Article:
Tektronix's MSO5 series allows users to select any input as analog or logic channels, enabling them to mix and match and change configurations as needed.
Debugging embedded systems and circuit power is often an exercise in having enough analog or digital outputs. Tektronix Inc. has released their MSO5 series of mixed-signal oscilloscopes, which the company claims gives customers the felixibility to choose between analog or logic inputs.
Available with four (Model MSO54), six (Model MSO56), or eight (Model MSO58) 12-bit (16-bit in high-res mode) analog inputs, the MSO5 series is ready to compete with Teledyne LeCroy's HDO series and the Rohde & Schwarz RTO2000.
Figure 1: The MSO5 series comes in 4, 6, or 8 input channels.
The MSO5's flexible inputs let you configure any input as one analog or 16 logic channels. Thus, you can mix and match and change the configuration as needed. Figure 2 shows the probes connected to the instrument. In this case, channels 1 and 2 are analog while channel 3 provides 16 logic inputs. The unused channel 4 input shows the analog connector as well as a set of contacts for the logic inputs.
Figure 2: With the right probe, any channel of the Tektronix MSO5 series can operate as one analog or 16 logic inputs.
The MSO5 series oscilloscopes have bandwidths of 350MHz, 500MHz, 1GHz, and 2GHz (Figure 3). Any model can operate at any bandwidth because they're upgradeable. You can upgrade with a license code up to 1GHz. For 2GHz, you need to bring the instruments to an authorised service centre.
Figure 3: Table of MSO5 series models.
At a pre-release demonstration, Tektronix claimed to have redesigned the MSO5 user interface based on the MSO5 series capacitive touchscreen display. As you'd expect, it provides pinch gestures for adjusting time and voltage scales. It also lets you add channels from the screen and create math channels using drag and drop movements. When you add a channel, each appears in a separate grid and uses the entire ADC dynamic range (Figure 4).
Figure 4: The MSO5 series defaults to placing each channel in a separate grid. It does let you overlay them when you need to compare signals.
The MSO5 series still has knobs, for eliminating them altogether would be a mistake, but it lacks dedicated knobs for each channel. That's one way to get the large 15.6-in. display to fit. Note that each channel shown in Figure 1 has a colour bar associated with that channel. That colour is also the channel's trace colour, plus the common vertical knob changes colour depending on which channel you use. Figure 5 shows the colours for Ch 2 (left) and Ch 3 (right). Competitor Rohde & Schwarz uses the same concept with its oscilloscopes.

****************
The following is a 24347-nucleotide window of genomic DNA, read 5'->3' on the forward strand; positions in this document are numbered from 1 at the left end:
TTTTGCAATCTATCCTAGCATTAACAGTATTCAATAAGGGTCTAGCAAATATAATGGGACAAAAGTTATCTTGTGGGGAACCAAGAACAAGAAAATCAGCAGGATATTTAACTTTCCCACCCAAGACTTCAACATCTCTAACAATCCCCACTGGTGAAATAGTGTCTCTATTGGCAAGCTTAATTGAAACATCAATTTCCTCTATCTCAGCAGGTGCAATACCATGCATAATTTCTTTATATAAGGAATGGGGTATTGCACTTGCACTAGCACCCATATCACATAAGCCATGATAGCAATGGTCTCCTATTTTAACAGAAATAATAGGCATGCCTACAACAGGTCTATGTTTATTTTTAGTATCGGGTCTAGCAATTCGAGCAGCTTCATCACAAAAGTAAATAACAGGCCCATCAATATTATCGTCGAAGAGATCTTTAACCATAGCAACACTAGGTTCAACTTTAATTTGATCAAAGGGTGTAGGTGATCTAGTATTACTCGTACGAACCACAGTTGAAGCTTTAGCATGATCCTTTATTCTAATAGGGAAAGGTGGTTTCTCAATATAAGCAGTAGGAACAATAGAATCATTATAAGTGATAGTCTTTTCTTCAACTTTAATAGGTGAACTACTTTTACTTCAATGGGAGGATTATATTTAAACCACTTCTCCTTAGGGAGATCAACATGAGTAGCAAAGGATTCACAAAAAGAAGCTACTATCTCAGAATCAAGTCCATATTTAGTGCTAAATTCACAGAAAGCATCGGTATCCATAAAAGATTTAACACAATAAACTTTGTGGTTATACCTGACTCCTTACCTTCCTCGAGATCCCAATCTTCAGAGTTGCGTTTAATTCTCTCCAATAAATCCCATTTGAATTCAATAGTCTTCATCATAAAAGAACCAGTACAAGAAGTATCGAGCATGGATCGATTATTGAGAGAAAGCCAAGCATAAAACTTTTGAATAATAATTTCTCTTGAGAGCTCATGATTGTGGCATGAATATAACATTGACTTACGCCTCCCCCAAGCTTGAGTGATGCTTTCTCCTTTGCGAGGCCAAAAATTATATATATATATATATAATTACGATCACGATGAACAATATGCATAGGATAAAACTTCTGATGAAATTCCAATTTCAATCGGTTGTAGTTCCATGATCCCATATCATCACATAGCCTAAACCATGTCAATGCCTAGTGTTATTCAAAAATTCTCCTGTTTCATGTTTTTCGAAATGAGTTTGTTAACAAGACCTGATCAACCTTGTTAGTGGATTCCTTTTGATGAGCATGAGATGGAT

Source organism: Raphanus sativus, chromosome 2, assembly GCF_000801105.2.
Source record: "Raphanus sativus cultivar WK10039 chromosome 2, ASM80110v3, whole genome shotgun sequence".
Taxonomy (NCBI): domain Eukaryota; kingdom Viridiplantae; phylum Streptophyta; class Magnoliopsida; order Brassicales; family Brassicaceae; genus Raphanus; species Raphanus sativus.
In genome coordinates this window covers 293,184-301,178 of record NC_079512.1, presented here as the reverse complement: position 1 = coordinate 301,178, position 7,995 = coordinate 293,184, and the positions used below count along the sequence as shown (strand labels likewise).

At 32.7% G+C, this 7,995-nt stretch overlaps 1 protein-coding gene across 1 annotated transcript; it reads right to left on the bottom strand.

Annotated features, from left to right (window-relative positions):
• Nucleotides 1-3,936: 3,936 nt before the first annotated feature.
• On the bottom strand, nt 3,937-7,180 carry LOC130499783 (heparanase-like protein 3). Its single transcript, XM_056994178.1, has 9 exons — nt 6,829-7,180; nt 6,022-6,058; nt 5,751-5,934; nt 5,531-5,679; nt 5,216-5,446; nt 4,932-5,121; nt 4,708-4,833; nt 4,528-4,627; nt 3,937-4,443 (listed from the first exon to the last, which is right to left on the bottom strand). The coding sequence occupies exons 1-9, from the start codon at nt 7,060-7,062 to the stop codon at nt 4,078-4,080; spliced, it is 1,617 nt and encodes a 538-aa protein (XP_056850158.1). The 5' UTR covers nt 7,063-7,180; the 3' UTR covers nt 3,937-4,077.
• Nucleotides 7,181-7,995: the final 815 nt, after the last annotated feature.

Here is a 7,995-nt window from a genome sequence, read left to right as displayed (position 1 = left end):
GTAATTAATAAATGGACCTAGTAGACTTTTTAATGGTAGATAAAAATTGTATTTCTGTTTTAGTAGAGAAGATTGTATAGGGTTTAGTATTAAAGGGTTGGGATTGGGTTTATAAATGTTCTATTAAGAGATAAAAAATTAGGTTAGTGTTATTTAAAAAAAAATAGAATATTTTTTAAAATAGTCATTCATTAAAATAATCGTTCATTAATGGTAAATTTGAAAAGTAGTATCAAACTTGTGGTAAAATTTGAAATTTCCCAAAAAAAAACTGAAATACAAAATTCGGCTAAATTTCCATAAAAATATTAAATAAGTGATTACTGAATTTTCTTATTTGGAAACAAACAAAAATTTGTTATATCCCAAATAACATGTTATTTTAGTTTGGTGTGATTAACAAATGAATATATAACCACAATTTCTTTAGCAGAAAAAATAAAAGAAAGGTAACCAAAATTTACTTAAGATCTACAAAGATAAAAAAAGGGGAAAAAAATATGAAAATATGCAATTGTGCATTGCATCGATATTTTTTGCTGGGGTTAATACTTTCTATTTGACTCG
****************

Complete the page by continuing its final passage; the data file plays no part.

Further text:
Figure 5: A lighted ring around the vertical knob indicates the selected channel. Hopefully, your eyes can distinguish all of them.
The MSO5 series can operate using internal firmware, but it has an option for running Windows. An SSD (solid-state drive) inserts from the bottom of the case, letting the oscilloscope run under Windows 10. You can then install any Windows app such as math, signal processing, and games. You must purchase the SSD from Tektronix to use Windows. You can remove the SSD and move it to another MSO5-series oscilloscope and go back to running the internal software.
Even if you don’t use Windows, you can still perform jitter analysis on the many supported serial buses. That's because the MSO5 series includes DPOJET, a jitter-analysis app, embedded in the software.
In designing the MSO5 series, Tektronix put some thought into simple things such as the legs. The MSO5 series have legs at both the front and back of the case, which lets you place it on a shelf above the bench and tilt it downward for easy viewing. The front legs have a locking mechanism that prevents them from folding inward when the rear feet are in use. Figure 6 shows a front leg sill extended even with the unit tilting forward. A spring-loaded mechanism pushes up from the weight of the unit, locking the leg in extended position. To fold the leg, simply lift the unit's front; the foot will pop out and you can then fold it.
Figure 6: The MSO5 series has locking front legs that prevent them from folding down when the oscilloscope is tilted forward.
The table below shows base prices of the MSO5 series.
Figure 7: MSO5 series pricing.